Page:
Environment
5:37 pm
Sun July 15, 2012

From Coal To Gas: The Potential Risks And Rewards

Oil field workers drill into the Gypsum Hills near Medicine Lodge, Kan. Hydraulic fracturing, or "fracking," to coax out oil and gas has led to a natural gas boom, but some remain concerned of the potential environmental impact.
Orlin Wagner AP

Originally published on Mon July 16, 2012 8:58 am

This past week, the National Oceanic and Atmospheric Administration (NOAA) released a report linking climate change to some of the extreme weather events of 2011, like the devastating drought in Texas and record high temperatures in Britain.

None of this bodes well for the future, but there is a glimmer of hope. It turns out that U.S. carbon emissions are down nearly 8 percent since 2006.

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News
5:35 pm
Sun July 15, 2012

Who Killed Jean McConville? A Battle For IRA Secrets

Sinn Fein President Gerry Adams, right, carries the coffin of senior IRA commander Brendan Hughes, in West Belfast, Northern Ireland.
Peter Morrison AP

Originally published on Sun July 15, 2012 11:15 pm

A legal showdown is evolving. It affects an American university, the British government, a brutal Irish paramilitary organization and the murdered mother of 10 children.

Journalist Ed Moloney is fighting to keep secret interviews with former paramilitary members of the Irish Republican Army out of the British government's hands. Those interviews are kept under lock and key at Boston College as part of an oral history project that Moloney started in 2001.

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NPR Story
5:03 pm
Sun July 15, 2012

Conflicting Tales In Latest Syrian Violence

Originally published on Sun July 15, 2012 6:10 pm

Although videos posted by Syrian activists show dozens of people buried in a mass grave in the village of Tremseh, Syria has rejected claims made by the United Nations that it used heavy weapons in the attack alleged to have taken place on Thursday. Weekends on All Things Considered host Guy Raz speaks with NPR's Deborah Amos who is watching the story from Turkey.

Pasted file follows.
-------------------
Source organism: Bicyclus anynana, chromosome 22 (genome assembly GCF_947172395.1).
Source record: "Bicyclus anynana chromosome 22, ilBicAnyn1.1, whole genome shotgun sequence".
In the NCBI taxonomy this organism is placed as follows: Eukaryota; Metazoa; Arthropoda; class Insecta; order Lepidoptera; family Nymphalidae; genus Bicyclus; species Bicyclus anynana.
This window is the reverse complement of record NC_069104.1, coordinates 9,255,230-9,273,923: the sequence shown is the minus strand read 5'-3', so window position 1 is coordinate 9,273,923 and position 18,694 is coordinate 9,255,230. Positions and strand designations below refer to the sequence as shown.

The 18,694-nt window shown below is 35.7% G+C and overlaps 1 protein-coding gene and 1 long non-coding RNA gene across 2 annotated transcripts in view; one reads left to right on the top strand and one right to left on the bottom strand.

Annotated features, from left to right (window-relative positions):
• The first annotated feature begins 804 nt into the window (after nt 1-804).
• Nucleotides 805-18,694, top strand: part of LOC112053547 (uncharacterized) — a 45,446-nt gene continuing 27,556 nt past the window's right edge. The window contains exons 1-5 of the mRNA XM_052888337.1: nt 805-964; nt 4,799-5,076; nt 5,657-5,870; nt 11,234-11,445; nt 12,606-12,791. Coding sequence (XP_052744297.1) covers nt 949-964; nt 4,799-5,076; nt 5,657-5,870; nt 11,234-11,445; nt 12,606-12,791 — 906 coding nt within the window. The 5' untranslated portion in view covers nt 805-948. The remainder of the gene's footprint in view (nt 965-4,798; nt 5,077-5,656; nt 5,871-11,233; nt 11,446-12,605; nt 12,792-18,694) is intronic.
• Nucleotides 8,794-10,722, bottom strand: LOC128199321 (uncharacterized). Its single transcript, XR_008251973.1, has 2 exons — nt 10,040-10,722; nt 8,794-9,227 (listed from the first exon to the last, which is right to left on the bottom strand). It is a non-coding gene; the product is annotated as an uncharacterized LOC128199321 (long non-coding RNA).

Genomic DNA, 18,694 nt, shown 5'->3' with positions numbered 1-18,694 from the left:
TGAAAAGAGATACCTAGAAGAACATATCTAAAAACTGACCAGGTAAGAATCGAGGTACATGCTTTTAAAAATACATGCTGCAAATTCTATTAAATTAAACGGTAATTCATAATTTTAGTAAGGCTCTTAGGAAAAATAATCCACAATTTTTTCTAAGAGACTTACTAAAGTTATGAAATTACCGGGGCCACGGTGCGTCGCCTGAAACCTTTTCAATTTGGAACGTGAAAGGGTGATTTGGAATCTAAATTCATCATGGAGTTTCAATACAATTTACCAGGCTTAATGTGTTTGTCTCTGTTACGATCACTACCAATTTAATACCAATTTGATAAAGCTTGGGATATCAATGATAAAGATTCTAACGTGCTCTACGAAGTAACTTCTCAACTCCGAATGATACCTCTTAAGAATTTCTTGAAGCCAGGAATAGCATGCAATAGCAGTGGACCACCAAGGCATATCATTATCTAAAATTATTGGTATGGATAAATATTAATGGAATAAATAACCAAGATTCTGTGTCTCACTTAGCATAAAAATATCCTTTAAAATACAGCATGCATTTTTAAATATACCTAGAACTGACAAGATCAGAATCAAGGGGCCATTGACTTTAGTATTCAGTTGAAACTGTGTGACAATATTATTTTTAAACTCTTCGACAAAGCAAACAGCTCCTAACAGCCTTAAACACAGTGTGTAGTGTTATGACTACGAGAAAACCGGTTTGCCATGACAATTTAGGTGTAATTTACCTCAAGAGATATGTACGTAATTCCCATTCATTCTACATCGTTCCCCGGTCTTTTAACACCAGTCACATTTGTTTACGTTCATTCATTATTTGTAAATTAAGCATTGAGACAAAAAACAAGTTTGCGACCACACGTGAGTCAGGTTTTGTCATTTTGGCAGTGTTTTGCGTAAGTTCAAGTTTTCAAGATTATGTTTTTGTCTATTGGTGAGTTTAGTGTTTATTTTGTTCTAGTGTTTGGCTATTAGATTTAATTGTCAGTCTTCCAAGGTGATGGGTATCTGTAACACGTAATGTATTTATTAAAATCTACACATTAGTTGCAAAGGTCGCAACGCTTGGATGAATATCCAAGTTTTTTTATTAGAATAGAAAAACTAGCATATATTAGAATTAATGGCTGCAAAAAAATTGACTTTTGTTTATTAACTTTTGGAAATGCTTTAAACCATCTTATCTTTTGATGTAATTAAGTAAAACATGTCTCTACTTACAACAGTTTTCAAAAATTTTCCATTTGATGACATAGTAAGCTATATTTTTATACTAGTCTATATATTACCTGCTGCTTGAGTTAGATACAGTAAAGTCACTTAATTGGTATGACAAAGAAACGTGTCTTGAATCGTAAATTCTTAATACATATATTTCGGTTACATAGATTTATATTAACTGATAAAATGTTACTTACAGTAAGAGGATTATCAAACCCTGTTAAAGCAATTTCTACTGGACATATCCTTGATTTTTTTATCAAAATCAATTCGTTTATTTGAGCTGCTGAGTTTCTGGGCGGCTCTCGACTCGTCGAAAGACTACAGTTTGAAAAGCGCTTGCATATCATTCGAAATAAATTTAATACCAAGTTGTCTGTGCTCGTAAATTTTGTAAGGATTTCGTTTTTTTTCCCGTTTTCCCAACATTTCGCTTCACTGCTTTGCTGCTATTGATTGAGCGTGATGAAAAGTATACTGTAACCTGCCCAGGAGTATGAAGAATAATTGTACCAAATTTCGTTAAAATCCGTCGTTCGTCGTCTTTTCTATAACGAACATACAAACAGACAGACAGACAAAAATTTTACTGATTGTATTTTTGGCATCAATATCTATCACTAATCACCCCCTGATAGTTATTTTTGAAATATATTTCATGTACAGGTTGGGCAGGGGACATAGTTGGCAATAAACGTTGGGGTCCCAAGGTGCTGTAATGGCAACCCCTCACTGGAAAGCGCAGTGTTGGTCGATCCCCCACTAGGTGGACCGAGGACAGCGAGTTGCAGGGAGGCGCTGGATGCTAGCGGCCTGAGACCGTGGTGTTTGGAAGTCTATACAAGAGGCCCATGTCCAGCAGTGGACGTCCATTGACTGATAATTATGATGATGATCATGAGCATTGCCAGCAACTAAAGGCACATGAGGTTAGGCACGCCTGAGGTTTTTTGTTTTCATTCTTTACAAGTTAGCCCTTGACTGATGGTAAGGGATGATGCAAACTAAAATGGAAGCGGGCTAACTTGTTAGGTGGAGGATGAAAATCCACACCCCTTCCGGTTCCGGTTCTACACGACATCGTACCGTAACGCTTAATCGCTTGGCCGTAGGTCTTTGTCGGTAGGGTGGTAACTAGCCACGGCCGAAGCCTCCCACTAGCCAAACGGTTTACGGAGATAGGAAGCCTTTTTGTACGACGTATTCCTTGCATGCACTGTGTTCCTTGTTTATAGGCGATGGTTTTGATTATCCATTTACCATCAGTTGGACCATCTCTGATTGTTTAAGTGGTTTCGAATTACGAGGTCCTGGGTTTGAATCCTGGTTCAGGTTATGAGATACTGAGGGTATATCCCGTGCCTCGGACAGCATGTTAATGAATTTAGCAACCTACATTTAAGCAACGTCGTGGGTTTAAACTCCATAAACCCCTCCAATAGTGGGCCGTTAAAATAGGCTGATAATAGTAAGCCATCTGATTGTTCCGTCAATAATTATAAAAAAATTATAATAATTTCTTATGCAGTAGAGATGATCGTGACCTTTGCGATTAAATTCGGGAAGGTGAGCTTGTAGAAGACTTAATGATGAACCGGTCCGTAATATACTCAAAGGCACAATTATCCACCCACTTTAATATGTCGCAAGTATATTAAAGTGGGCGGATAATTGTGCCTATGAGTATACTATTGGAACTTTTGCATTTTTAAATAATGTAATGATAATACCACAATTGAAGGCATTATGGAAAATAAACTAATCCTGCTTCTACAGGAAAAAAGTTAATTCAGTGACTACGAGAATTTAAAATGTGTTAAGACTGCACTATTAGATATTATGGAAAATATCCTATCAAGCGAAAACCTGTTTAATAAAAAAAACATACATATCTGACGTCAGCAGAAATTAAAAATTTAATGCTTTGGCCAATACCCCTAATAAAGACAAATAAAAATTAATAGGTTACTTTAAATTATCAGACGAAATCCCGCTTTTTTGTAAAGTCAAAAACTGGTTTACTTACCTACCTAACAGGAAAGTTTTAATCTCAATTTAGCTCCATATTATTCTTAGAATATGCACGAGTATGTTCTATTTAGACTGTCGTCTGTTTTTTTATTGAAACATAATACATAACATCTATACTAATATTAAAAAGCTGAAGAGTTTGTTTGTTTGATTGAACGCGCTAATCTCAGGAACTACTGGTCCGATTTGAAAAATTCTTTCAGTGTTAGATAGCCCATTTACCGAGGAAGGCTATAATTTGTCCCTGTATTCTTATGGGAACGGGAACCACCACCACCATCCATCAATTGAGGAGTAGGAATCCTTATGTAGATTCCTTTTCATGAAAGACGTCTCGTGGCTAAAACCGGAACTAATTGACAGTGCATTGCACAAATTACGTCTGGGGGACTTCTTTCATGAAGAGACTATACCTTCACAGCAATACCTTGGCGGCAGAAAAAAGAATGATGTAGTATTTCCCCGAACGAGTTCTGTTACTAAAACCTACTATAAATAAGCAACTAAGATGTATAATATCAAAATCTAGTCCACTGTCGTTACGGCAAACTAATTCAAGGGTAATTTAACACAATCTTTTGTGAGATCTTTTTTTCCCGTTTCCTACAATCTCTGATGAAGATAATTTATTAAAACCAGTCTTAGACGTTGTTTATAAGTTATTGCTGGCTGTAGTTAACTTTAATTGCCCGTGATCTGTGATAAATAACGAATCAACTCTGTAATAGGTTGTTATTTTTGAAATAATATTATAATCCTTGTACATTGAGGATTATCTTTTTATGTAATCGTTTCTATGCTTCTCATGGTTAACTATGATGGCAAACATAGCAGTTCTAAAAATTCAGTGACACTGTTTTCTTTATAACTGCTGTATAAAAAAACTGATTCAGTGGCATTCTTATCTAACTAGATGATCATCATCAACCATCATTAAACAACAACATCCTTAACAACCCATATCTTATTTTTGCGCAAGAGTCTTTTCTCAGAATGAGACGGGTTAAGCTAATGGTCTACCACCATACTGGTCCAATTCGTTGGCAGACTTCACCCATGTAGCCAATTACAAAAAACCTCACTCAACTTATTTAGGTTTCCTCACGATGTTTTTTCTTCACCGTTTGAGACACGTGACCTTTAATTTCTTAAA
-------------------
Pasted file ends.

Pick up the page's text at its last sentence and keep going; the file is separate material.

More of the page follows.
The Record
4:07 pm
Sun July 15, 2012

Def Leppard's Joe Elliott On Covering Def Leppard

Joe Elliott fronting Def Leppard in London last year.
Jo Hale Getty Images

Originally published on Tue September 18, 2012 7:30 pm

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Author Interviews
4:04 pm
Sun July 15, 2012

Chewing Chia Packs A Superfood Punch

The chia plant is "a petite nutrient-packed powerhouse" writes Wayne Coates. There is evidence that the Aztecs used the seeds as early as 3,500 B.C.
iStockphoto.com

Originally published on Sun July 15, 2012 6:10 pm

When you hear the word chia, you probably think of chia pets. Maybe you even mutter that catchy slogan: "ch-ch-ch-chia."

Or maybe not, but lately, chia seed has been getting buzz beyond those terra cotta figurines. It's becoming a popular health food. Rich in fiber, protein and the highest plant source of Omega 3s, the little seeds pack a major nutritional punch.

Wayne Coates grows and sells chia seeds and has a book called Chia: The Complete Guide to the Ultimate Superfood.